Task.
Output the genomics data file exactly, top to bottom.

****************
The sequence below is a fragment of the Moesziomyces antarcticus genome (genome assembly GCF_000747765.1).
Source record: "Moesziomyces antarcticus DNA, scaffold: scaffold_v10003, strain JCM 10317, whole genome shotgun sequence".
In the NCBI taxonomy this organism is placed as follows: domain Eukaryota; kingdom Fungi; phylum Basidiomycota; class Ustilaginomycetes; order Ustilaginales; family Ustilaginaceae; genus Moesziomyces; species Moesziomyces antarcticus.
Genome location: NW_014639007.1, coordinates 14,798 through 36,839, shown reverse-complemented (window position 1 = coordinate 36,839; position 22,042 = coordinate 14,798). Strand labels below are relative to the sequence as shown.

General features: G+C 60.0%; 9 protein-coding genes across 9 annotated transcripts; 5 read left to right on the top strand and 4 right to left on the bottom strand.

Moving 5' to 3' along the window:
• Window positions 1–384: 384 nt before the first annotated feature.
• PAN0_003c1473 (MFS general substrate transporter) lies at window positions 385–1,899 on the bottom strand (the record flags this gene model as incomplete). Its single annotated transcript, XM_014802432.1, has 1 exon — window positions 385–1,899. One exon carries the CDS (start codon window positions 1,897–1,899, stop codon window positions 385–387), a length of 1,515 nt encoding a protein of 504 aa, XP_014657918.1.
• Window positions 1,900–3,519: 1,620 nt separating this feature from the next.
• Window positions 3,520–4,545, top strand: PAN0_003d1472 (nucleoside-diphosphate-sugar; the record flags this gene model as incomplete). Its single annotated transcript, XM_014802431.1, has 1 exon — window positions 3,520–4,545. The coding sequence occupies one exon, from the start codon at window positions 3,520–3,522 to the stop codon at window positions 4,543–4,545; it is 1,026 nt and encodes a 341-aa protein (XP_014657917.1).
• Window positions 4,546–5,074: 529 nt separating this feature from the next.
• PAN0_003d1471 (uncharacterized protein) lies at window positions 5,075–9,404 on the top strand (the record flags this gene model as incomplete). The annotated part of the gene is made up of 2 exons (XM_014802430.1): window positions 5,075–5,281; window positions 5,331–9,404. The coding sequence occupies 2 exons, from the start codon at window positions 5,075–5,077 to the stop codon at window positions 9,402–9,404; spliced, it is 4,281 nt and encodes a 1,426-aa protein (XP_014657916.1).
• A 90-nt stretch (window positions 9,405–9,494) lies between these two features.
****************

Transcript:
The sequence below is a fragment of the Moesziomyces antarcticus genome (genome assembly GCF_000747765.1).
Source record: "Moesziomyces antarcticus DNA, scaffold: scaffold_v10003, strain JCM 10317, whole genome shotgun sequence".
In the NCBI taxonomy this organism is placed as follows: domain Eukaryota; kingdom Fungi; phylum Basidiomycota; class Ustilaginomycetes; order Ustilaginales; family Ustilaginaceae; genus Moesziomyces; species Moesziomyces antarcticus.
Genome location: NW_014639007.1, coordinates 14,798 through 36,839, shown reverse-complemented (window position 1 = coordinate 36,839; position 22,042 = coordinate 14,798). Strand labels below are relative to the sequence as shown.

General features: G+C 60.0%; 9 protein-coding genes across 9 annotated transcripts; 5 read left to right on the top strand and 4 right to left on the bottom strand.

Moving 5' to 3' along the window:
• Window positions 1–384: 384 nt before the first annotated feature.
• PAN0_003c1473 (MFS general substrate transporter) lies at window positions 385–1,899 on the bottom strand (the record flags this gene model as incomplete). Its single annotated transcript, XM_014802432.1, has 1 exon — window positions 385–1,899. One exon carries the CDS (start codon window positions 1,897–1,899, stop codon window positions 385–387), a length of 1,515 nt encoding a protein of 504 aa, XP_014657918.1.
• Window positions 1,900–3,519: 1,620 nt separating this feature from the next.
• Window positions 3,520–4,545, top strand: PAN0_003d1472 (nucleoside-diphosphate-sugar; the record flags this gene model as incomplete). Its single annotated transcript, XM_014802431.1, has 1 exon — window positions 3,520–4,545. The coding sequence occupies one exon, from the start codon at window positions 3,520–3,522 to the stop codon at window positions 4,543–4,545; it is 1,026 nt and encodes a 341-aa protein (XP_014657917.1).
• Window positions 4,546–5,074: 529 nt separating this feature from the next.
• PAN0_003d1471 (uncharacterized protein) lies at window positions 5,075–9,404 on the top strand (the record flags this gene model as incomplete). The annotated part of the gene is made up of 2 exons (XM_014802430.1): window positions 5,075–5,281; window positions 5,331–9,404. The coding sequence occupies 2 exons, from the start codon at window positions 5,075–5,077 to the stop codon at window positions 9,402–9,404; spliced, it is 4,281 nt and encodes a 1,426-aa protein (XP_014657916.1).
• A 90-nt stretch (window positions 9,405–9,494) lies between these two features.